Twitter vs. ISIS

By Crystal Norman | Staff Writer |

Twitter has shut down more than 125,000 profiles linked to ISIS content since mid year of 2015, according to ITPRO, a business insight network.

 
Many of the profiles that were shut down included video updates and images of ISIS’s advances to expose their military strength and create fear amongst the public, according to bbc.com.

 
“At first, my initial thought was to say that it was right for Twitter to delete these accounts because no one wants to see that. Then again, if people don’t cover stuff like that, then the public will forget about all the terror ISIS is causing, and people need to be aware,” said student Lukas Montes.

 
Social sites all together have become more aware of terrorist linked profiles since the beheading of journalist James Foley that spread across the World Wide Web in 2014, according to CBS News.

 
Student Miranda Trebino doesn’t have a Twitter account and she heard about Foley’s beheading and is aware of ISIS posting content on Twitter.

 
“Social Media is so big and if one person sees it and they re-tweet, then someone else will re-tweet and on and on. It goes so fast and before you know it millions of people have viewed this content,” said Trebino.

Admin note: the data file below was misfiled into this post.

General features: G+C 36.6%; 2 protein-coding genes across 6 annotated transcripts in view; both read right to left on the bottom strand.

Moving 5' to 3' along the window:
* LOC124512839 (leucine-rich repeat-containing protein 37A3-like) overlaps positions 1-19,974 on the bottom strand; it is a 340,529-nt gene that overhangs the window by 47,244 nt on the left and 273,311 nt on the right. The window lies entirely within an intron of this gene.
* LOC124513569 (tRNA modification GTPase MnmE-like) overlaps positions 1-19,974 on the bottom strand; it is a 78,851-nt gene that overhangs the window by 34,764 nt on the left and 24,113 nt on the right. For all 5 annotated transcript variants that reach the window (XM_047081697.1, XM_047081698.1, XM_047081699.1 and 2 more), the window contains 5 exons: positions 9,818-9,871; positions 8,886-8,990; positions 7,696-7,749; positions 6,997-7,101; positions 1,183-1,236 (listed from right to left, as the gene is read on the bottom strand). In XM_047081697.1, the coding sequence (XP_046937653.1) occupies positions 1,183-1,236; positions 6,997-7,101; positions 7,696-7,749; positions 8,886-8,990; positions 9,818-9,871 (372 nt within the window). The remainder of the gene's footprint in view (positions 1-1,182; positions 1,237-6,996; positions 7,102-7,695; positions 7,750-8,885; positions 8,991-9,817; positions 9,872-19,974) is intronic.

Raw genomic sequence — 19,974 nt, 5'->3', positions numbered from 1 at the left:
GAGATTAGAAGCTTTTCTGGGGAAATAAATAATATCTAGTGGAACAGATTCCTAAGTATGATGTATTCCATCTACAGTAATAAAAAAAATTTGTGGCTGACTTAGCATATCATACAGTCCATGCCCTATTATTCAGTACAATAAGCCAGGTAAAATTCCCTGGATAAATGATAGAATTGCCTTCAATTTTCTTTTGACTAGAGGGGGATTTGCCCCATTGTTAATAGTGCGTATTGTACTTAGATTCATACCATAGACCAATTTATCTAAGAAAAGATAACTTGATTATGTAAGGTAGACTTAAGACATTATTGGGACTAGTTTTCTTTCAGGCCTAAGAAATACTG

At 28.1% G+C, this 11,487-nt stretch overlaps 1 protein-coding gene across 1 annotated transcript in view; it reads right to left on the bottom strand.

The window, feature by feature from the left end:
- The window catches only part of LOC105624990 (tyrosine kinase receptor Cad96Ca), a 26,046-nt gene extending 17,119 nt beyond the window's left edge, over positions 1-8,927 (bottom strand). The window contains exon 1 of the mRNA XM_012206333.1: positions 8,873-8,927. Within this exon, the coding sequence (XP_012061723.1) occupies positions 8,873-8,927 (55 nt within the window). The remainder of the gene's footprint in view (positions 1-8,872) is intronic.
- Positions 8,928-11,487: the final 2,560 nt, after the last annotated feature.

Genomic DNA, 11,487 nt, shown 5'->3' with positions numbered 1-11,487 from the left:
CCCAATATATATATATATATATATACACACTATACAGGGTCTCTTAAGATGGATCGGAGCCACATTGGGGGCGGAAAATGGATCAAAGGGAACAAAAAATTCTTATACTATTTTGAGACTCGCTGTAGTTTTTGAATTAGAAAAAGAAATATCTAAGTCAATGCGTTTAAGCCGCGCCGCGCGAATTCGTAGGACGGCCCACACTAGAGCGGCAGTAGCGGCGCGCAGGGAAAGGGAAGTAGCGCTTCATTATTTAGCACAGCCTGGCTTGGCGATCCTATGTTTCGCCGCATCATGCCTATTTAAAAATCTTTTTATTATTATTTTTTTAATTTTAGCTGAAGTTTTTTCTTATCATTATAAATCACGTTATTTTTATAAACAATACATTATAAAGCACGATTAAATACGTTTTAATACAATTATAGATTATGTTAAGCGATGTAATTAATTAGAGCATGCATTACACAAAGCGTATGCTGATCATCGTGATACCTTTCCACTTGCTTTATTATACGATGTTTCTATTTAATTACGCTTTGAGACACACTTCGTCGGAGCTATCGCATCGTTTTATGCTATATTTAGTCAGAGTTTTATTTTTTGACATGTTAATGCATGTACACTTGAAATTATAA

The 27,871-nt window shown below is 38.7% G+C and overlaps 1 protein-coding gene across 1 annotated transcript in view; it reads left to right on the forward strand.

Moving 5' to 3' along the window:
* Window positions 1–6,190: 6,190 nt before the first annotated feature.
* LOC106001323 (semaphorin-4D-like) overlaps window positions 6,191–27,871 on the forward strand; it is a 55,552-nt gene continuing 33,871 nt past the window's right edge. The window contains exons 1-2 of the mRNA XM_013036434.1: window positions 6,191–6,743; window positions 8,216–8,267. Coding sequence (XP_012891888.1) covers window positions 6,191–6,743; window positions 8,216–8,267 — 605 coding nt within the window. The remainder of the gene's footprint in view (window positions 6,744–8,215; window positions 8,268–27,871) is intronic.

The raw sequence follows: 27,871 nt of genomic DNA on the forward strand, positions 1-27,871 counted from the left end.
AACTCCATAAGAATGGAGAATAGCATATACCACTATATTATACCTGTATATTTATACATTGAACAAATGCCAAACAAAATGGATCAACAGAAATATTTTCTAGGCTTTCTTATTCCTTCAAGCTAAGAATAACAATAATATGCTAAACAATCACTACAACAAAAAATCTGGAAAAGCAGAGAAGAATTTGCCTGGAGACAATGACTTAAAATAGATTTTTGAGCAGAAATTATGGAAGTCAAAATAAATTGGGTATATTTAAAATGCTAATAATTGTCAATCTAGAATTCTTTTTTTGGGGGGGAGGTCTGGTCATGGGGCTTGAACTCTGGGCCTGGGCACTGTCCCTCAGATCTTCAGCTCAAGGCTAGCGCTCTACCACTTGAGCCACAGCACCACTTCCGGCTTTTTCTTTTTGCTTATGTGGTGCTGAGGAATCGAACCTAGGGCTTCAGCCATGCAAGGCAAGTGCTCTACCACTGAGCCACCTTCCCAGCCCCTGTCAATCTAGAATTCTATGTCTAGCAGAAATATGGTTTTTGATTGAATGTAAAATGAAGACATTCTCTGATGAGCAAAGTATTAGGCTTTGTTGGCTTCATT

Not only did Twitter aggressively try to get rid of these videos and links, sites like Facebook and YouTube have tried to do the same, according to CBS News.

 
The problem lies in the “global nature of social media” where people can create a new account if their other account gets deleted, according to wired.com.

 
“The history of Twitter is that they wanted the ‘Twittersphere,’ their own world with free speech for all regardless of country or origin. Unfortunately, it reflects the real world, where criminal elements can exploit it,” said CSUSB Director of The Cyber Security Center, Tony Coulson in an interview with The Press Enterprise.

 
ISIS is looking to other social media sites to post information now that Twitter is monitoring terrorist-related activity, according to ryot.org.

 
Diaspora is a non-profit organization and is a community-run, distributed social network that ISIS is now posting content on since twitter has locked them out, according to bbc.com.

 
Since Diaspora consists of private individual pods or networks, it’s more difficult for the Diaspora team to monitor and terminate content posted, according to ryot.org.

 
“We are not offering a service, we just create the software driving the network…It’s very unfortunate to see violent groups using our software and as you already know we are working on getting them out of the network,” said Diaspora’s spokesperson, Dennis Schubert in an interview with Buzzfeed.

 
Social media sites are working hard to take down terrorist related content on their websites, ISIS continues to spread their terror, and if Twitter relaxes their policies then ISIS will try again, according to ryot.org.

 
“Although it makes the public more aware, I feel like it might promote violence for younger people too, so the whole issue is controversial,” said Montes.

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